Now that the Browns are set to move forward with Colt McCoy as their No. 2 quarterback, another important competition between backups will be at the forefront this week.
Who will be rookie running back Trent Richardson’s primary backup when the Browns open the regular season against the visiting Philadelphia Eagles at 1 p.m. Sunday?
Listed third on the depth chart, Brandon Jackson has seemingly rallied in the past couple of weeks and become a serious threat to No. 2 running back Montario Hardesty. One of them could play a prominent role in Week 1, especially if the Browns decide to sit Richardson in the opener because of the arthroscopic surgery he had on his left knee Aug. 9.
“Montario’s a good running back,” Jackson said. “Coming Week 1, if Trent’s ready, then he’s going. We know that he’s gonna take the No. 1 position. … You never know, so you just gotta make the best of your opportunities and wait for the decision to be made.”
Richardson rode a stationary bike on the practice field Saturday as part of his rehabilitation from the procedure he underwent to have a piece of loose cartilage removed. Coach Pat Shurmur said Richardson, the third overall pick in this year’s draft, is “very close” to practicing for the first time since Aug. 6, and Shurmur remains “very optimistic” he will be able to play in Week 1. The Browns were off Sunday and will resume practice today.
Of course, Richardson’s return is not guaranteed to be smooth because no one knows exactly how his left knee will respond after two operations in six months. He also had a torn meniscus repaired Feb. 3.
In other words, the Browns need a reliable safety valve. When asked Saturday whether Hardesty is still the No. 2 running back, Shurmur hedged his answer.
“I think at this point, yes, unless something changes,” he said. “I would say that’s fair to say.”
Hardesty had a strong start to training camp, but he fumbled in consecutive preseason games against the Green Bay Packers and the Eagles. He finished the preseason with 30 carries for 97 yards (3.2 average) and a touchdown. In the preseason finale Thursday night against the Chicago Bears, he had six carries for 24 yards (4.0 average).
“I think I came and played well,” Hardesty said when asked about competing for the main backup spot. “I think I put my best foot forward, and we’re going to just go from there. I’m not into this and that. I just try to come out here and work every day and do the best I can do.”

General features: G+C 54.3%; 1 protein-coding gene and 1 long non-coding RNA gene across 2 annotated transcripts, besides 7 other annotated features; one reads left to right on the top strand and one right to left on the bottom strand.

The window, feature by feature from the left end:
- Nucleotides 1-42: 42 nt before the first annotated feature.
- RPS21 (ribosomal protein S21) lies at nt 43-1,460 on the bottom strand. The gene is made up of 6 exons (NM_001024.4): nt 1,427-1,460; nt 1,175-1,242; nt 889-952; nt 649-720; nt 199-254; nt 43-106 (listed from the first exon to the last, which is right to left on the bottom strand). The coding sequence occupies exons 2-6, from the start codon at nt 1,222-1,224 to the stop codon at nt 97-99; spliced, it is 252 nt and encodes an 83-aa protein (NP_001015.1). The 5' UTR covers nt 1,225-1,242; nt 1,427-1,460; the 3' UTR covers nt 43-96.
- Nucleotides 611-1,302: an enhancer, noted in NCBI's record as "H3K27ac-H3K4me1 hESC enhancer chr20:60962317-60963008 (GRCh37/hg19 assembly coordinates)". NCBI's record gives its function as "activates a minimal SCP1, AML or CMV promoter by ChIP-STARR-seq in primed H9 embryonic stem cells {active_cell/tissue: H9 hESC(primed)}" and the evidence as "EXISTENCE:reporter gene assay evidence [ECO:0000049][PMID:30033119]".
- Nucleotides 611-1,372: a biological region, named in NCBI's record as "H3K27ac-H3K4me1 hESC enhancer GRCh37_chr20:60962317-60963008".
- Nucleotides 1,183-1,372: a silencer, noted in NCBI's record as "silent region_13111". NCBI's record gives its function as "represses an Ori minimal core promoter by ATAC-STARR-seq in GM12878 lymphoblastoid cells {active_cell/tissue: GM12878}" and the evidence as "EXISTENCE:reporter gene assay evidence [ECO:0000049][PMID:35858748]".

Jackson compiled 34 carries for 135 yards (4.0 average) and a touchdown, plus four catches for 26 yards in four exhibition games. He rushed seven times for 48 yards (6.9 average) against the Bears. He did not fumble all preseason, and he has yet to lose a fumble in his NFL career.
“I feel very confident that I showed the decision makers what I can do and how I can do it, just adding a spark, moving the chains, playing special teams,” Jackson said. “We’re just gonna see how it works out. I’m not antsy. I’m not nervous. I’m gonna continue every day like I used to. I’m gonna go home, play with my kids, put them to bed, wake up and take them to school. Life goes on. But I feel very strong about the opportunities that I had, and we’ll see how it plays out.”
Hardesty and Jackson are hoping to bounce back after battling injuries last season.
Hardesty did not play in six games last year because he tore a muscle in his right calf. He’s been wearing a sleeve on his lower right leg as of late. He sat out team drills during practice Aug. 26, but insisted he’s fine and his calf isn’t bothering him.
Jackson, meanwhile, is back after tearing ligaments in his big toe during the 2011 preseason. He missed the entire regular season after signing with the Browns last summer as an unrestricted free agent coming off a Super Bowl victory with the Green Bay Packers.
“With that year off, it put a lot of hunger, a lot of confidence, a lot of patience in me to come back and to compete on a high level consistently, and I felt like I did that,” Jackson said. “ … That gave me time to grow as a man, to grow as a father, as a husband, as a Christian and as an athlete. There were a lot of things that went on, not negative, but it was a journey and it showed me the way. And I feel like I’m a better man because of the situation that happened last year.”
But Jackson isn’t satisfied. With the opener around the corner, he’s aiming to ascend the depth chart.
“I want to continue to show the team and the coaches that I can run hard,” he said.